“I’ve missed that.” A laugh eats at the edges of his words.

My hand is on my throat again. I’m swallowing against my palm. Swallowing as my eyes water more than tear. Swallowing as my heels dig against the bed, legs tangling in the blanket tossed across them. I grip tight, digging at my pulse with my fingers, bruising my neck as his hand works. Up and down and up again in rapid succession.

My climax hits me hard. Cum seeps warm along my cock, pouring generously toward the scruffy base. I’m too enthralled with the moment to care about the mess. I cling to the tingling heat, to the oblivion of gasping lips and hips that rock and rock without any input on my part to keep them moving. Hard, and hot, and then over. Too fast.

“You’re right,” I murmur as the darkness of the room comes filtering back to my senses. I’m lost between the haze of orgasm and the haze of sleep. I stare at the lamp cord on his side of the bed, stare where the moonlight has just caught the slopes and line of it spilling over the side of the end table. “Divorce is better. At least then you know the other person is alive and well. At least then you know they’re happy.”

“What if they’re not?”


“Not happy.”

“Oh.” I lick at my lips. They’re salty from my tears. I don’t remember touching my mouth, but I must have. “There’s still the potential. They might be happy at some point. And.” I pause, struggling to find the words. “And. I guess that’s what life is, right? Potential. And death. It’s the lack of potential.”

“I hope you’re happy.”

“I’m not.” He’s not touching me anymore, but I wasn’t happy even when he was. We both know it.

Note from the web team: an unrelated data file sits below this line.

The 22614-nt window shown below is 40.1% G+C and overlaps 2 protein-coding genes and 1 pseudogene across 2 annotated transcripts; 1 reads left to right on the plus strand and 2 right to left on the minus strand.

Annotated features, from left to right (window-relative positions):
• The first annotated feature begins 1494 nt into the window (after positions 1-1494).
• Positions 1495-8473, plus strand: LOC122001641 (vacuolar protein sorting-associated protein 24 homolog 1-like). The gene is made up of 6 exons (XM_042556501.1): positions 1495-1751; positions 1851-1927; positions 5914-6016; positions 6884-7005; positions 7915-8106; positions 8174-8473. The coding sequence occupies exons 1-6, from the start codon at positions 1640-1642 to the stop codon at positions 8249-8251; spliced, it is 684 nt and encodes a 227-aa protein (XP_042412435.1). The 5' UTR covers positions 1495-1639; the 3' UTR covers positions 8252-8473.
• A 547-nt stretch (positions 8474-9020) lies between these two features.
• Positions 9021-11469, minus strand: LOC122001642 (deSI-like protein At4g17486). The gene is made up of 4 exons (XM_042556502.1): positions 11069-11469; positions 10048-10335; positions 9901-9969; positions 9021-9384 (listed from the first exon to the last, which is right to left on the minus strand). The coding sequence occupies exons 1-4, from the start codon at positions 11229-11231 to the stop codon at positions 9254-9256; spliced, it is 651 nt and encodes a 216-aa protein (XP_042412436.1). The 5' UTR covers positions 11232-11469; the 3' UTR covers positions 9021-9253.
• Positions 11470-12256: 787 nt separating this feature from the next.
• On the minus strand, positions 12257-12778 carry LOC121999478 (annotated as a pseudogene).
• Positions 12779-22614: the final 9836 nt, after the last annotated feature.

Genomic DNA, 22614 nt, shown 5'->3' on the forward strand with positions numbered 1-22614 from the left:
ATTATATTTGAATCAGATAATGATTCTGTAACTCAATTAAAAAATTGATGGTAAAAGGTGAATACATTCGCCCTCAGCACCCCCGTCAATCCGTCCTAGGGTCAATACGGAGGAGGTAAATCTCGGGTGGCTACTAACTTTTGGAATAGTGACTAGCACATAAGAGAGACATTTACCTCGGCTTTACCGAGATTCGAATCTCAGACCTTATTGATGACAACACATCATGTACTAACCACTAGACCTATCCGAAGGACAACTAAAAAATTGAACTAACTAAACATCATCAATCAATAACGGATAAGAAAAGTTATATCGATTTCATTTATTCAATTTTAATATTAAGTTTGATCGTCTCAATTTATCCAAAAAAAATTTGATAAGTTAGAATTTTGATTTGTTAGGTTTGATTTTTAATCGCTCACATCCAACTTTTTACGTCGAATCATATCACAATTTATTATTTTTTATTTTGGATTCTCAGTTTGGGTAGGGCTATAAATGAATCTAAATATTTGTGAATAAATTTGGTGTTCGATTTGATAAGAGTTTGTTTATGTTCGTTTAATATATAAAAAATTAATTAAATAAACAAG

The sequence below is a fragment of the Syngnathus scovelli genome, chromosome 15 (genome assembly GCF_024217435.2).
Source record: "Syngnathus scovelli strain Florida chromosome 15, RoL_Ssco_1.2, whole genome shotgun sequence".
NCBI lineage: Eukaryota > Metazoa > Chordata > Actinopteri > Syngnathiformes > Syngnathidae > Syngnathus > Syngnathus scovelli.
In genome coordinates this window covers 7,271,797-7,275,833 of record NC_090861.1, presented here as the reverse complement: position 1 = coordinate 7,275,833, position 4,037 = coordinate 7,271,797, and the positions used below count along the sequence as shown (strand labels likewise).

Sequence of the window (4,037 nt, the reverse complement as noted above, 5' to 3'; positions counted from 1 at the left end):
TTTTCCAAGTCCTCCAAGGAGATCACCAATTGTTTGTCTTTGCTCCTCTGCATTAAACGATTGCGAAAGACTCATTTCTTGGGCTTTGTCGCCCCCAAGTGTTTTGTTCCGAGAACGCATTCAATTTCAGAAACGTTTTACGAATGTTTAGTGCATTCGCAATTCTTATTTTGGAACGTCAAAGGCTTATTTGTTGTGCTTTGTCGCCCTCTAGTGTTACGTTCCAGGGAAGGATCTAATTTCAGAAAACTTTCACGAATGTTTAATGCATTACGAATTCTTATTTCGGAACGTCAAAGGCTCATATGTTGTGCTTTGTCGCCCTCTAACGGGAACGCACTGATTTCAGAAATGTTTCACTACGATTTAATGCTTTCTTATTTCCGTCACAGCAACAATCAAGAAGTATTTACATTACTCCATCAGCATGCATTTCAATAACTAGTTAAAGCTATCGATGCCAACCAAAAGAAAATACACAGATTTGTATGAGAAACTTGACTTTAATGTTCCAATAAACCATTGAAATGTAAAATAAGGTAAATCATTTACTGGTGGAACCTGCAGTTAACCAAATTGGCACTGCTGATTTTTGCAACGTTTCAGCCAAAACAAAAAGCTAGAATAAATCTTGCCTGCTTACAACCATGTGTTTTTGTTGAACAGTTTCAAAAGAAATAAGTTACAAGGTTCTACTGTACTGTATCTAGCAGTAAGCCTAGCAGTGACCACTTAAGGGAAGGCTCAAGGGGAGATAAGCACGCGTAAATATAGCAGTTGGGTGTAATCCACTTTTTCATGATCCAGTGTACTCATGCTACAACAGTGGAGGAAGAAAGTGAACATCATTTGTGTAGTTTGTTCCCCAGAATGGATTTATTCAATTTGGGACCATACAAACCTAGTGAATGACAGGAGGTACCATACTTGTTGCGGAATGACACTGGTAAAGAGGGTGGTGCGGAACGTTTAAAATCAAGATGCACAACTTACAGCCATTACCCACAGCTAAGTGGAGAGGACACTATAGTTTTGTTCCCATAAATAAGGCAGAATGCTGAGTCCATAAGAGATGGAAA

“But there’s potential.”

“You were my potential.”

“That sounds like regret.”

“Maybe.” I’m reluctant to agree.

“Hm.” He’s silent again. I imagine monsters in the closet. Eyes beneath the bed. “Divorce would have been kinder.”

My fingers curl against my collarbone, and I sigh out as the tears come storming up again.

“Yes,” I whisper in assent. “I miss you.”

He does not answer this time. The silence suspends from the cobwebs in the corners of the room. I roll against the mounds of duvet and tuck my face into the cool of his pillow. I’m lost in the haze between sobs and sleep.


  1. Damn...this was sad. But yet again...well written.

  2. It even made me sad when I was writing it. :|

  3. wow. very touching and sad. it gave me goosebumps at the end, it was beautiful in a melancholic way. well done ;o;

  4. I honestly cried at the end of it.

  5. thank you all for the feedback <3

  6. i might cry right now...

  7. Soooo good :'( I cried a little but the way it was written just made it perfect, I don't think it would have much of an impact otherwise.